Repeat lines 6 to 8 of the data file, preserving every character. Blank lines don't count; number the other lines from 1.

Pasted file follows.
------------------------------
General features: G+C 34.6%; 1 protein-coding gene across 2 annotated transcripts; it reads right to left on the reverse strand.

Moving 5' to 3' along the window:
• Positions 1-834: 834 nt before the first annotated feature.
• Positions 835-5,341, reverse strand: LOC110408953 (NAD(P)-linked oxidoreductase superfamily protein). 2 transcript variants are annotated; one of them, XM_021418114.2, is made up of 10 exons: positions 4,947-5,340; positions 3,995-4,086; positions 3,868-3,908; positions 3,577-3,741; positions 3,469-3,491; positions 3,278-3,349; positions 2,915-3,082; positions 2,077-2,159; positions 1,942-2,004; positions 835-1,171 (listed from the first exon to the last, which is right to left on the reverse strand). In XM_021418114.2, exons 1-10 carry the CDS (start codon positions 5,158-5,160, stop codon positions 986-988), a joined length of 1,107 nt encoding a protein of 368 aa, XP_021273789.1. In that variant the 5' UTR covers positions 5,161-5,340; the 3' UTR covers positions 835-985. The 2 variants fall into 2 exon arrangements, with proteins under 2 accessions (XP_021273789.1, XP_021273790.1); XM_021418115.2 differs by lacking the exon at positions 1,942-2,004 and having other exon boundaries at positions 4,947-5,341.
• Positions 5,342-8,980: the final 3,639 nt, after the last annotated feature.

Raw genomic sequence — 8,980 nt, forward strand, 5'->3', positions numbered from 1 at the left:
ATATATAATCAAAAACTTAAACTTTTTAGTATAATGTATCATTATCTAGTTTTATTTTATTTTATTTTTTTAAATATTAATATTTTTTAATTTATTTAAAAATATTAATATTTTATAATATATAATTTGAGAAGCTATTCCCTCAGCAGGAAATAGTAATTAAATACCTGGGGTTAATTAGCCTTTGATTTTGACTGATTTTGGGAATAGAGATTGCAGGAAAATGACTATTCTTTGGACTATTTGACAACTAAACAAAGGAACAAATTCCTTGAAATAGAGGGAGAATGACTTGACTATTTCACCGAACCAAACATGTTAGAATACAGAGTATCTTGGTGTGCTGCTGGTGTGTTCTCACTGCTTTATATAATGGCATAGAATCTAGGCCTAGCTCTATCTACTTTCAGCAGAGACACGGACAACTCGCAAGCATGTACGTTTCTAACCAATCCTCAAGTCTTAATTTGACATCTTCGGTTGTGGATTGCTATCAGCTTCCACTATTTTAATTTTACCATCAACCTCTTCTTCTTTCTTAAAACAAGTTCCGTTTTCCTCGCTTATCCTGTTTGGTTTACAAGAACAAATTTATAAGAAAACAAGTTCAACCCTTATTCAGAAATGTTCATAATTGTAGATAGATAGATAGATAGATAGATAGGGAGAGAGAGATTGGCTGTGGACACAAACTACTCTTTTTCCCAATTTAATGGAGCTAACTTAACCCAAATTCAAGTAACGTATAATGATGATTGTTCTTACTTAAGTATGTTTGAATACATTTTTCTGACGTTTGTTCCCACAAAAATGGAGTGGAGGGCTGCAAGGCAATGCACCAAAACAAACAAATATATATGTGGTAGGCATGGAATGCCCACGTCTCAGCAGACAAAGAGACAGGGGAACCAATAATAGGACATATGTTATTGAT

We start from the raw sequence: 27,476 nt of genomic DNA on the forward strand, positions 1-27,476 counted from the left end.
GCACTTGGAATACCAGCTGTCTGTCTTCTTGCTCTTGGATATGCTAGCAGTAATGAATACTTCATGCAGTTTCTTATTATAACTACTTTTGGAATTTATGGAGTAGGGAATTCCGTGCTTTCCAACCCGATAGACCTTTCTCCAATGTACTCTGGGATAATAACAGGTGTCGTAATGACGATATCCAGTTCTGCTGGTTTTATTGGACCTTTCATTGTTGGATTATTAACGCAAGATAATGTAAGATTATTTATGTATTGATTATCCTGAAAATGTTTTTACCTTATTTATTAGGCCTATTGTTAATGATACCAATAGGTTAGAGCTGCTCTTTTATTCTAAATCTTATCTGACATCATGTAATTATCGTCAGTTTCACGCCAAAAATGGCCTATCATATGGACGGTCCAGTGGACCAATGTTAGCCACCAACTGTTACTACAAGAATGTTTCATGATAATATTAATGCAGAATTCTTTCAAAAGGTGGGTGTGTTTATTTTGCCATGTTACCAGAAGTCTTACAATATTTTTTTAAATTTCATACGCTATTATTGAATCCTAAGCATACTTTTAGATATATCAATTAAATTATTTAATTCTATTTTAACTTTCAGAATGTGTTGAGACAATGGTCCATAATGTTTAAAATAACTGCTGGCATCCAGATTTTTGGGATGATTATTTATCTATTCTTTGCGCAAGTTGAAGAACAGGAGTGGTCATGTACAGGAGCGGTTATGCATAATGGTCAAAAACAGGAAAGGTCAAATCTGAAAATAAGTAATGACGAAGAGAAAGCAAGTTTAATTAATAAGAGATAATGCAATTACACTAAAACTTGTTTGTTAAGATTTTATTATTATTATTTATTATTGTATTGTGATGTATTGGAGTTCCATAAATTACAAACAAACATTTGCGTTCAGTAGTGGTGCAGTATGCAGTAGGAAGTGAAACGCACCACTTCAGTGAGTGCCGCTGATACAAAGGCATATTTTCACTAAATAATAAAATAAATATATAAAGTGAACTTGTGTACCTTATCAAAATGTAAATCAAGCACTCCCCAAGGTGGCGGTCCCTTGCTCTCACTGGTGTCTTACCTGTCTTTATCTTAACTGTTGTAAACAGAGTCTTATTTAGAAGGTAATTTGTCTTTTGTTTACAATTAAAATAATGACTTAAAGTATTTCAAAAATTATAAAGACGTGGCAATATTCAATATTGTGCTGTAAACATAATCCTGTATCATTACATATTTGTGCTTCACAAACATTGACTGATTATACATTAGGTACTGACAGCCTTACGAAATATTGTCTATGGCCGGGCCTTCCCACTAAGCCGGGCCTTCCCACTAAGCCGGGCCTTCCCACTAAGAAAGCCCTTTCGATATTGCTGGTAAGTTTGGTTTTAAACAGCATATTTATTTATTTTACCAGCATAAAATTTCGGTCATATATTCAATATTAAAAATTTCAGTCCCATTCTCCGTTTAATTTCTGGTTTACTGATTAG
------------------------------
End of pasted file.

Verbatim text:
Raw genomic sequence — 8,980 nt, forward strand, 5'->3', positions numbered from 1 at the left:
ATATATAATCAAAAACTTAAACTTTTTAGTATAATGTATCATTATCTAGTTTTATTTTATTTTATTTTTTTAAATATTAATATTTTTTAATTTATTTAAAAATATTAATATTTTATAATATATAATTTGAGAAGCTATTCCCTCAGCAGGAAATAGTAATTAAATACCTGGGGTTAATTAGCCTTTGATTTTGACTGATTTTGGGAATAGAGATTGCAGGAAAATGACTATTCTTTGGACTATTTGACAACTAAACAAAGGAACAAATTCCTTGAAATAGAGGGAGAATGACTTGACTATTTCACCGAACCAAACATGTTAGAATACAGAGTATCTTGGTGTGCTGCTGGTGTGTTCTCACTGCTTTATATAATGGCATAGAATCTAGGCCTAGCTCTATCTACTTTCAGCAGAGACACGGACAACTCGCAAGCATGTACGTTTCTAACCAATCCTCAAGTCTTAATTTGACATCTTCGGTTGTGGATTGCTATCAGCTTCCACTATTTTAATTTTACCATCAACCTCTTCTTCTTTCTTAAAACAAGTTCCGTTTTCCTCGCTTATCCTGTTTGGTTTACAAGAACAAATTTATAAGAAAACAAGTTCAACCCTTATTCAGAAATGTTCATAATTGTAGATAGATAGATAGATAGATAGATAGGGAGAGAGAGATTGGCTGTGGACACAAACTACTCTTTTTCCCAATTTAATGGAGCTAACTTAACCCAAATTCAAGTAACGTATAATGATGATTGTTCTTACTTAAGTATGTTTGAATACATTTTTCTGACGTTTGTTCCCACAAAAATGGAGTGGAGGGCTGCAAGGCAATGCACCAAAACAAACAAATATATATGTGGTAGGCATGGAATGCCCACGTCTCAGCAGACAAAGAGACAGGGGAACCAATAATAGGACATATGTTATTGAT

We start from the raw sequence: 27,476 nt of genomic DNA on the forward strand, positions 1-27,476 counted from the left end.